Emma Cocker is a writer-artist and Reader in Fine Art at Nottingham Trent University. Operating under the title Not Yet There, her research often addresses the endeavour of creative labour, focusing on models of (art) practice and subjectivity that resist or refuse the pressure of a single or stable position by remaining willfully unresolved. Not Yet There unfolds as an interdisciplinary, hybridized enquiry that operates restlessly along the threshold of writing/art, involving performative, collaborative and creative prose approaches to writing about, parallel to and as art practice. Cocker's recent writing has been published in Failure, 2010; Stillness in a Mobile World, 2011; Drawing a Hypothesis: Figures of Thought, 2011; Hyperdrawing: Beyond the Lines of Contemporary Art, 2012; On Not Knowing: How Artists Think, 2013, and Reading/Feeling, 2013.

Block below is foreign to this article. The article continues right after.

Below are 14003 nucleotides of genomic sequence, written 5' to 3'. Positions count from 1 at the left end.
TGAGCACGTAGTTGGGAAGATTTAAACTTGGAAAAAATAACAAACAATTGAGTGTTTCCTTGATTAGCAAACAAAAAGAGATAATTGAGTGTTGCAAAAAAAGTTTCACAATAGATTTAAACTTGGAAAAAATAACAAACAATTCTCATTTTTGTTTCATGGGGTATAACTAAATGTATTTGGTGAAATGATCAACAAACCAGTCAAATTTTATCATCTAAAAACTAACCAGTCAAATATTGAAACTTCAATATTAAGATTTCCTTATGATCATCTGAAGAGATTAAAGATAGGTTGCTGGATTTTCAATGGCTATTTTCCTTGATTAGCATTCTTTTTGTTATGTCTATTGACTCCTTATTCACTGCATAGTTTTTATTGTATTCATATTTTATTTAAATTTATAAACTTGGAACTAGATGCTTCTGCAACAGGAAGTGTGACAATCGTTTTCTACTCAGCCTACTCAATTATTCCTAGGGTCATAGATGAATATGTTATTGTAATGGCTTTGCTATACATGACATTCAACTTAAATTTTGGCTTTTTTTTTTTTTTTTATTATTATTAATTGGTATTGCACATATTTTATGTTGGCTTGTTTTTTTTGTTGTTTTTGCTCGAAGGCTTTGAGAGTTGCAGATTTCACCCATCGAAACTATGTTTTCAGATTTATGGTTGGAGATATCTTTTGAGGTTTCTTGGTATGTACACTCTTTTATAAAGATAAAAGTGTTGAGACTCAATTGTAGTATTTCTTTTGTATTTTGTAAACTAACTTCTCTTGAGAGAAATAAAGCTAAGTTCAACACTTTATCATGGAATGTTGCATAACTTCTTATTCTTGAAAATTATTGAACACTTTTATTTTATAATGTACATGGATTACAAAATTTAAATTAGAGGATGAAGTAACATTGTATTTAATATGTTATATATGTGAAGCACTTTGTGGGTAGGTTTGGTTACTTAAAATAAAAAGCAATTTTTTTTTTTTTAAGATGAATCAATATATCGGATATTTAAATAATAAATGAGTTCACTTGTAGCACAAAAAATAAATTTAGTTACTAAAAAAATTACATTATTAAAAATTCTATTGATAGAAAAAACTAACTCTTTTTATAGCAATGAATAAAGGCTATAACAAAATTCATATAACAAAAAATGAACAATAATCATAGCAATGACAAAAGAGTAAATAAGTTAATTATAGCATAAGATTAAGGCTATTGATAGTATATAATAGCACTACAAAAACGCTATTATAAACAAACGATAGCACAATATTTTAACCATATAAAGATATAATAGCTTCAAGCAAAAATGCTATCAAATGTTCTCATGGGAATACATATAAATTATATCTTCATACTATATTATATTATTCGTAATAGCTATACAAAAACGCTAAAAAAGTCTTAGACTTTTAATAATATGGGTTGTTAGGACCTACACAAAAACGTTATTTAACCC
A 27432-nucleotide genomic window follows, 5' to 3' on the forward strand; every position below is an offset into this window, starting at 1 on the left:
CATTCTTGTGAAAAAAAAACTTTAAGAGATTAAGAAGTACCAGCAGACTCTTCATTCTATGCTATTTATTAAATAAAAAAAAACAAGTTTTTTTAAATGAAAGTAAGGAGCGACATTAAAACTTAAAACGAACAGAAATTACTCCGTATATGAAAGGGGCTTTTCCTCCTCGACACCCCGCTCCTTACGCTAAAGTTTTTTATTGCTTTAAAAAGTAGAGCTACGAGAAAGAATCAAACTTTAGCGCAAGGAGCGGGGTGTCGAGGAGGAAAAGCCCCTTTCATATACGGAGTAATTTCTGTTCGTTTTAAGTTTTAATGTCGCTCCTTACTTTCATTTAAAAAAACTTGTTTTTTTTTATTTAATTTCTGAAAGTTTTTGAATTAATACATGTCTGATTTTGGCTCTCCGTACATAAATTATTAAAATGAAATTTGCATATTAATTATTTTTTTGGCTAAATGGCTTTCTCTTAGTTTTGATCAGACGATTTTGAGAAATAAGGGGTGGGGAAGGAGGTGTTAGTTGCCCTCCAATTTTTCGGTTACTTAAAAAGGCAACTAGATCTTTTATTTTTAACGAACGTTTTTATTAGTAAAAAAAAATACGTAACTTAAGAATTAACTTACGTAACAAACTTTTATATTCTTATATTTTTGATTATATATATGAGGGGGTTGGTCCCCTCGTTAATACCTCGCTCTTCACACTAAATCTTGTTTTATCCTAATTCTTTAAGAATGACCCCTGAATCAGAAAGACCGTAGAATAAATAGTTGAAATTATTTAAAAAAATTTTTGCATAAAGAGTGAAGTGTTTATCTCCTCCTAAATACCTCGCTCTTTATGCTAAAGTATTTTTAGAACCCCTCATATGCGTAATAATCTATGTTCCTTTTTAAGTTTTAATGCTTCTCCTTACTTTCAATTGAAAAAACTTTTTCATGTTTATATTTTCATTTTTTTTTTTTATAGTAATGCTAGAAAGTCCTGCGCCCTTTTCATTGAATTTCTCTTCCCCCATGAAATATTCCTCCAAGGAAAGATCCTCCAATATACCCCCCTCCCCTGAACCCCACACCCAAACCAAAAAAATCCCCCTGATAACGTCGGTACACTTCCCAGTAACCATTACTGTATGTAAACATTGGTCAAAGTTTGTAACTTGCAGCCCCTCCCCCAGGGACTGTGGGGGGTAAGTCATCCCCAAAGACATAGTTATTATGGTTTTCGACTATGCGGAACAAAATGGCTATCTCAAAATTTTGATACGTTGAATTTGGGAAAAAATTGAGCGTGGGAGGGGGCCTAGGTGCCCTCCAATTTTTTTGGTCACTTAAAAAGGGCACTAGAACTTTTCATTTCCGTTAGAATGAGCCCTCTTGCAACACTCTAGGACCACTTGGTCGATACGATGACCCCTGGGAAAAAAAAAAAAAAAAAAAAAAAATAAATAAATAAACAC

Friday, 22 June 2007

Heather and Ivan Morison, Earthwalker

Danielle Arnaud Gallery, London
3 Nov — 10 Dec 2006
"The image conjured by slide projected travelogues relayed to others in the comfort of a domestic space or home is now synonymous with the cliché and banality of middle class travel and tourism; where the photographic residue of holiday experiences are regurgitated to a bored audience of friends and family. This cultural tradition is one that also attests to the glitch in photography's promise, for the image only infrequently captures the experience of the moment and more often strips the event of any meaningful content or action. Arguably the photographic record or memento of travel can only ever be a pale echo of the experiential encounter with a place, for its documentary value might serve only as an aide memoir for those who participated in the actual journey itself. Here any transferable meaning is rendered void by the chasm of experience between that which has been authentically felt or seen and how this then translates as an anecdote or narrative that can be offered up to others..."

See full text here

or in Work, Starmaker, 2005 on Heather and Ivan Morison's website - http://www.morison.info/